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Many thanks to everyone for their helpful contributions. As usual, this forum delivers the goods!
One final question: is there an angle on the nose of the chassis so the spring and axle sit at the correct castor angle and are supported by the angled radius arm ends?
Or, do the radius arm end angles gently plush the spring and axle to the correct angle?
Location: Dorset UK
The answer is yes but it is more a matter of retain than push when all is perfect and correct. However springs may have acquired twist and set and so an element of push involved.
Location: Auckland, NZ
I think that might be two questions, Roger! The answer to the first one is yes, the answer to the second is yes, sometimes not that gently. So in essence I agree with Bob but, as he says, assuming all is perfect and correct
There are pitfalls for the unwary which I address in my post of 16th Oct 2013 in the thread "radius arm interchangeability". There is a bit of a clue in the title of the thread. Sorry, no idea how to do a link.
One point, or maybe two that everyone should remember is that the light radius arms particularly are extremely flexible and easy bent. The best solution on my opinion is first set the kingpin inclination to the desired angle with no radius arms fitted, pack spring if required to achieve 5 degree or what ever you wish to use. then offer up your radius arms and see if they align with the ball... most won't! Unless you have some seriously damaged arms a tweak here and there will bring the ends to reasonable alignment. On no account should it be necessary to spring the radius arms or to strain the front spring to achieve alignment of the ends with the ball. it may be necessary in some cases to pack the ball on the crossmember and on some specials even relocate the ball height, I can usually avoid this on a well designed car but not always. A final point is the brass cups must be in good condition, they must be a snug fit in the radius arms, and the ball in good shape, otherwise the whole assy will move under braking, ever noticed your front brakes grabbing in reverse, this is probably why!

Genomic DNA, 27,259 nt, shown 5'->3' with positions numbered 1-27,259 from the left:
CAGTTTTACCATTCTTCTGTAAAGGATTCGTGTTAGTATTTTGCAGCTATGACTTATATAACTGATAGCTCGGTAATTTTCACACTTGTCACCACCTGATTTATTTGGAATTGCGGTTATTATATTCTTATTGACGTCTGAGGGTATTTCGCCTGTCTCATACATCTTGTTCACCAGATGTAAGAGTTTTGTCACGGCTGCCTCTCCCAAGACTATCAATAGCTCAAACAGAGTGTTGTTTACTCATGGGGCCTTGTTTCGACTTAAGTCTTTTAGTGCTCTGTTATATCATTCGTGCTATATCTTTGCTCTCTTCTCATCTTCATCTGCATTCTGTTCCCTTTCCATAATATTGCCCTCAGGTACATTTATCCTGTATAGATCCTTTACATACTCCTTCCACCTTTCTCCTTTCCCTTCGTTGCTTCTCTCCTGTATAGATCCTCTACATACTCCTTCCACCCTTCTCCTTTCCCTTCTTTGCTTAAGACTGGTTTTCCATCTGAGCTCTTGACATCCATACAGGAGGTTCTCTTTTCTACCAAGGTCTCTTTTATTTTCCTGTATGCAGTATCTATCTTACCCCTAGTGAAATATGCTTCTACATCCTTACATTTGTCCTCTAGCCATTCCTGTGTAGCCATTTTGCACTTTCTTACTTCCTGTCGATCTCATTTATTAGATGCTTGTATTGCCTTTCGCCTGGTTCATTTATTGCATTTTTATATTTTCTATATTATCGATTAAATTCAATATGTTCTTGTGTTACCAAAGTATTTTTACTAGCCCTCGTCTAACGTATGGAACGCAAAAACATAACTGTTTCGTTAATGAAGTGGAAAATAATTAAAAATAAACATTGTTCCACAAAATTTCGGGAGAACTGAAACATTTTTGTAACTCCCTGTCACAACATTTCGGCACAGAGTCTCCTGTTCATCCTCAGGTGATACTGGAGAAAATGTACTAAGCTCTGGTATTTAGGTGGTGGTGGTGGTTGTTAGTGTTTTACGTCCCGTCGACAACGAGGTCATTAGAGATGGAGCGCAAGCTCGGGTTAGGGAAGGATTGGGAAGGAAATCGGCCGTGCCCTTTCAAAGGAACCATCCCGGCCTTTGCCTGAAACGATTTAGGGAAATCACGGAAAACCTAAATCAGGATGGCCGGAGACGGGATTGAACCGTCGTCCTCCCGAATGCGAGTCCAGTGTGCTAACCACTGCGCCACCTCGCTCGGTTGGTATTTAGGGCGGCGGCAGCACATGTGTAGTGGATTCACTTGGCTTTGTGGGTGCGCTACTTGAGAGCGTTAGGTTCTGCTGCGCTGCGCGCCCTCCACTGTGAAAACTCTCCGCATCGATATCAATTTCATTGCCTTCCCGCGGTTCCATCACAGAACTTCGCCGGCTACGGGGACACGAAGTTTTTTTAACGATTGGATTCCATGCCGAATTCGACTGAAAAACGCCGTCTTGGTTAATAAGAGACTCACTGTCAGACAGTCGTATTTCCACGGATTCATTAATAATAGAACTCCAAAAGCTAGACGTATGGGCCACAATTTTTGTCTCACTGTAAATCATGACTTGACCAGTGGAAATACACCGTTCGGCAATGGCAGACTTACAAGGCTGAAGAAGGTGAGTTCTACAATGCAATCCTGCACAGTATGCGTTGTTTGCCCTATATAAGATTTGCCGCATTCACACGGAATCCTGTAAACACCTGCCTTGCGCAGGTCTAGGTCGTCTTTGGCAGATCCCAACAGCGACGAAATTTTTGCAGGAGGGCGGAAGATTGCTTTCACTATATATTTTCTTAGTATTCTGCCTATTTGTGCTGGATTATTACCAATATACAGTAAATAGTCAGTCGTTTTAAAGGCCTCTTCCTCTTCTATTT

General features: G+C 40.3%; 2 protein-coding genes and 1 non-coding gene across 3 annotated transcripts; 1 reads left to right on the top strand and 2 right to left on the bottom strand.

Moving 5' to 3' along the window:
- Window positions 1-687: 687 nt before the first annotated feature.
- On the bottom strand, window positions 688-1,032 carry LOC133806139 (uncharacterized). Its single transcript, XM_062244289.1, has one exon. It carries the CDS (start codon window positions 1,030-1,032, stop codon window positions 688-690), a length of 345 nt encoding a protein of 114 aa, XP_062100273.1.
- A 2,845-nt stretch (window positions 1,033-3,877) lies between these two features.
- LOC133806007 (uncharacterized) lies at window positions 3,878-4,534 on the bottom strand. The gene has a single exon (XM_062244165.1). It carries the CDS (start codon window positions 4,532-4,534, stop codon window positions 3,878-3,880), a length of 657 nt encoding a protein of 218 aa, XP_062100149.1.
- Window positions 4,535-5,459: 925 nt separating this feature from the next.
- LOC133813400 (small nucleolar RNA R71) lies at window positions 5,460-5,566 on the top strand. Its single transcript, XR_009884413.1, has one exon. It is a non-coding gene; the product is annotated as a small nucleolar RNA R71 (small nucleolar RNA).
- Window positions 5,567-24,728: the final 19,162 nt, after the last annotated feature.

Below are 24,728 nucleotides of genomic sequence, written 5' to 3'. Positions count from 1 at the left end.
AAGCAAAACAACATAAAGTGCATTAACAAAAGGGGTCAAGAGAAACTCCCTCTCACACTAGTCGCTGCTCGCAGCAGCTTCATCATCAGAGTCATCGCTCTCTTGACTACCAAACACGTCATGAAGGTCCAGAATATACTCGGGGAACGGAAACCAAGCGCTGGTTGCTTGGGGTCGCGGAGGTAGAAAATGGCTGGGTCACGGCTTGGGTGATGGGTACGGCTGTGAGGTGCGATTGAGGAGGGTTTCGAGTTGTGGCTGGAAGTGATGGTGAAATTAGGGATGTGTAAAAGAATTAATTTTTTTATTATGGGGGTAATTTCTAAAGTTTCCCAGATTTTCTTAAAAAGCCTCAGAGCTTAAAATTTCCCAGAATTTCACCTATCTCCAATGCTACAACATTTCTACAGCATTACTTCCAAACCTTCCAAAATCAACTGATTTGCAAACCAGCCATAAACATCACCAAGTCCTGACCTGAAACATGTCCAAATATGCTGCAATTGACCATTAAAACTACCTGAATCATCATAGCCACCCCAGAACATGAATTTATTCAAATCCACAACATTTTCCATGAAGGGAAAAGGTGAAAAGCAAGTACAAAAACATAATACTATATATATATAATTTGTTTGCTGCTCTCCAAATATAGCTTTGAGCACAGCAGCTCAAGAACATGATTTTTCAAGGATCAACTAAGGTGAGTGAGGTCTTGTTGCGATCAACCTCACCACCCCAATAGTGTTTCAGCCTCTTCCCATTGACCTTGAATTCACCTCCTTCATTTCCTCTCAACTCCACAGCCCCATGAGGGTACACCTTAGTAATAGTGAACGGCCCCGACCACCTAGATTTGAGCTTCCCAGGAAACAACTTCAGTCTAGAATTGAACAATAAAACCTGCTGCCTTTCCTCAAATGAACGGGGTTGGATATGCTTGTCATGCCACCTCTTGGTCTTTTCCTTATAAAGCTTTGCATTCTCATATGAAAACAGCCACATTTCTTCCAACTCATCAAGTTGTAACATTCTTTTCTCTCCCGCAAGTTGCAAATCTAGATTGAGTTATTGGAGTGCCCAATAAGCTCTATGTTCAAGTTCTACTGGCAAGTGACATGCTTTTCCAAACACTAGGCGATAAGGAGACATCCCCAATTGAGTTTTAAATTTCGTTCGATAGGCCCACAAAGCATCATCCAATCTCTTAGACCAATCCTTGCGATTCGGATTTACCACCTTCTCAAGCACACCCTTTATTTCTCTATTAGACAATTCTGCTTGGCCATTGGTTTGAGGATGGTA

A quick search of the Forum under 'Caster' will explain a lot !
Unfortunately no pictures thanks to photo*ucket.
Location: Melbourne, Victoria, Australia.
Wow, now you have done it! A difference with the later radius arms would have occurred to very few. Hundreds of owners of high chassis cars with later axles will now be unsettled! Ian Williams recently established the difference as about 1 deg. I guess the spring assembly will reasonably accommodate this. Many obviously do. Some will consider the castor reduction significant.
As previous a card cut to 95 degrees held against the face of the radius arm nut, should present the other side horizontal to a spirit level. Assumes nut of uniform thickness and not over a spring washer.
Location: Auckland, NZ
My RN saloon has a Girling front axle with Girling rad rods.I did not want to lower the ball joint as this puts more torsion on the front crossmember and puts a larger eccentric load on the weedy centre strut. I bolted the front axle/spring assembly to the chassis with a similar amount of castor angle as my chummy and after cutting the Girling rad arm (just aft of the drop stamping carrying the spigot) vertically from the underside but stopping the cut just at the corner with the top flange I bent the arm up until it was aligned with the ball on the crossmember. This left a triangular gap of about 8 to 10mm at the base.I welded in a triangular piece of similar gauge mild steel as the rad arm.Car steers very nicely. I did this mod 14 years ago and have done x thousand miles in it since.